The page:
All is not well in Solai, Nakuru County, two months after the Patel dam broke its banks and flooded areas downstream, killing 47 people.
A visit to the scene of the tragedy reveals that the victims are frustrated but trying to pick up the pieces. But to their shock, a fence separating surrounding villages and the farm destroyed by the dam has been erected afresh to allow activities to resume.
In addition, a few residents have resumed duties at the farm as casual labourers.
All this is happening as the victims feel abandoned by their long-time neighbour, tycoon Mansukhlal Patel, whom they have been living with for decades.
"Where is Patel? He owes us an apology. We have given him enough time to deal with what happened but he only sends his managers. He should come out and apologise to those affected."
These are some of the questions that are begging for answers amongst the victims.
Dignitaries have stopped arriving in helicopters and there are no longer convoys of vehicles racing through the rough road that connects Solai to the Nairobi-Nakuru highway, ferrying emergency medical care and food to the victims.
Life has moved on for everyone else but, for the residents of Solai, it will be a long time before anything feels "normal".
The landscape and the people bear scars of the destruction the water left in its wake.
Besides the deaths, the dam tragedy left over 5,000 people displaced in addition to massive destruction occasioned by the burst dam waters which flattened the sleepy Energy village before sweeping through Nyakinyua farm.
At the Patel farm, according to some residents, work started almost immediately after the disaster. Operations have been going on and the area in the farm destroyed by the floods has been renovated; even a fence has been erected to bar people from accessing the farm.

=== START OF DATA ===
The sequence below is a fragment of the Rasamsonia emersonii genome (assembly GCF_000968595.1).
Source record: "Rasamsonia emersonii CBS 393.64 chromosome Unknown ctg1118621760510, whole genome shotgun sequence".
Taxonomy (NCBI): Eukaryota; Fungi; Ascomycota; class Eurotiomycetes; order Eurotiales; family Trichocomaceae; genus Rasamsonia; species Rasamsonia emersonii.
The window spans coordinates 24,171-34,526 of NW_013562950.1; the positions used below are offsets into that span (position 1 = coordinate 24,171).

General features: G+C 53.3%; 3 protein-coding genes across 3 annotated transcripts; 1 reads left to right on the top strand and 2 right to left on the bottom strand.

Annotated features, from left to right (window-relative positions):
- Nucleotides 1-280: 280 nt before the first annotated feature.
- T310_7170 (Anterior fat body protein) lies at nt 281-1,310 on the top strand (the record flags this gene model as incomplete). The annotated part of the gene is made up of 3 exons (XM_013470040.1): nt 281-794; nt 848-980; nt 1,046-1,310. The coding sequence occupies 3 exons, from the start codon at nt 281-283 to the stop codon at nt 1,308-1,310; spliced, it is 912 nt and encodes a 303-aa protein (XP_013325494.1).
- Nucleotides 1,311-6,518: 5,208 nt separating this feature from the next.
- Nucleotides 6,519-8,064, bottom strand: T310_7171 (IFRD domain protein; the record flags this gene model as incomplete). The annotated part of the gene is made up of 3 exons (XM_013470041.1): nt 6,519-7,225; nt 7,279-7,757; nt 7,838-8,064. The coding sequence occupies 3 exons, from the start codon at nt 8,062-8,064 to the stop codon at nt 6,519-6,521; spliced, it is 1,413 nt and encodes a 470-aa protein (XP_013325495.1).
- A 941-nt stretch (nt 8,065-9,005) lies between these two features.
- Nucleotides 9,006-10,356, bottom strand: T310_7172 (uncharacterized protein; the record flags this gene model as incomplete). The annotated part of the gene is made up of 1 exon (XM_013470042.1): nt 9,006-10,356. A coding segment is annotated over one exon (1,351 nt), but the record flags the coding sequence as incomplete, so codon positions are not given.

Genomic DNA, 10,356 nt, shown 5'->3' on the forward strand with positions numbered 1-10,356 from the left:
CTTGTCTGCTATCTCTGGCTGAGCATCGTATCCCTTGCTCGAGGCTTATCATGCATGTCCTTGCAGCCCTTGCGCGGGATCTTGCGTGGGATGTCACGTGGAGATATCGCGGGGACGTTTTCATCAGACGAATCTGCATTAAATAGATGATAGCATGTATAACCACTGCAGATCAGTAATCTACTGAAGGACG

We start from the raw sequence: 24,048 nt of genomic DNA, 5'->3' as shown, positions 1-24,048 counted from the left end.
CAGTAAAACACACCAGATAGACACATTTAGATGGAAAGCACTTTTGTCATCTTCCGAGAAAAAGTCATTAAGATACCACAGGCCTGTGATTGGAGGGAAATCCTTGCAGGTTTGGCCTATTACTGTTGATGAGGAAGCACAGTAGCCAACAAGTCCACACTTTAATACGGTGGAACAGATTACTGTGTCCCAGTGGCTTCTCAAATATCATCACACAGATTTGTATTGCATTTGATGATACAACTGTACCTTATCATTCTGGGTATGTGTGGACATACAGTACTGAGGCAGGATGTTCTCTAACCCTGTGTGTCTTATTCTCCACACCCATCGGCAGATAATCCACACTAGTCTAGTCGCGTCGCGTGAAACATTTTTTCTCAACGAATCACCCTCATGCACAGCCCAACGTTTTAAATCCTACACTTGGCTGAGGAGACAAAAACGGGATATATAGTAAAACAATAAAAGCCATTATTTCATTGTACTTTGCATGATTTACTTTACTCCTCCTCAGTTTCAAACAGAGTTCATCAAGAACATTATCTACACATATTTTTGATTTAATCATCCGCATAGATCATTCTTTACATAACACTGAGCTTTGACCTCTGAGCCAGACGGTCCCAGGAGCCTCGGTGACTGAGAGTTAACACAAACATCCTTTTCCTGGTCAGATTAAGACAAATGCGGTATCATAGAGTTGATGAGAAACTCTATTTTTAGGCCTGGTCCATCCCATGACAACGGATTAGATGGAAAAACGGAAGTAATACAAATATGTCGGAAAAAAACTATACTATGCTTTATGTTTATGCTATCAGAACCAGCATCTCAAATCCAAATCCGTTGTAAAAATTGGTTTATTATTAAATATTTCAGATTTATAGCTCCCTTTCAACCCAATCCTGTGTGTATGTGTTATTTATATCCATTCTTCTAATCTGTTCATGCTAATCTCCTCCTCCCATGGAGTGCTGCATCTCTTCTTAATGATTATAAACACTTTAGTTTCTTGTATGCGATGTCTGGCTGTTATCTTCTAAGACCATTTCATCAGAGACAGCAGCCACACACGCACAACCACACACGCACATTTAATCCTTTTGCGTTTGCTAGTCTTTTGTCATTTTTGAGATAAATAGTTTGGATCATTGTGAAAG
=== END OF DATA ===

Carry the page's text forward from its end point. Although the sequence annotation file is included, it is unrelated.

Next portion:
Despite the Office of the Director of Public Prosecutions (DPP) taking up the matter, the owner of the killer dam is still a free man, two months later.
An investigation into what exactly transpired remains just that ... synonymous to many other investigations on similar tragedies whose results remain a mirage.
Sources at the prosecutor's office said last week that the DPP, Mr Noordin Haji, had written to the Nakuru County Criminal Investigations Officer asking for statements from Nakuru county government and the National Environmental Management Authority (Nema) concerning the tragedy.
Nema is supposed to shed light on whether an environmental impact assessment was carried out on the dam according to the law, while the Nakuru county government is expected to clarify whether the dam was ever inspected and approved by county officials in line with the county development plans.
"Other agencies have already submitted their statements and the only thing holding up the investigations is the delay by Nema and Nakuru County government to comply," said the source.
"The blame is still on Mr Patel, he is our neighbour and we need each other, but not showing any interest in condoling with the victims is not natural. Hasn't he found time to visit us to date? He should show a gesture of a good neighbour," said a Mr Kariuki, who lost three members of his family.
The victims, many of whom have been working at the farm for years, are surprised by Mr Patel's reaction.
"He has never indicated any remorse or apology to the victims; he has never come to the ground to see the damage his dam caused on people's lives," said an-other resident, Stephen Kariuki.
Work on the farm is going on as usual but the residents are disturbed that the farm owner does not seem to be remorseful over the damage his dam caused.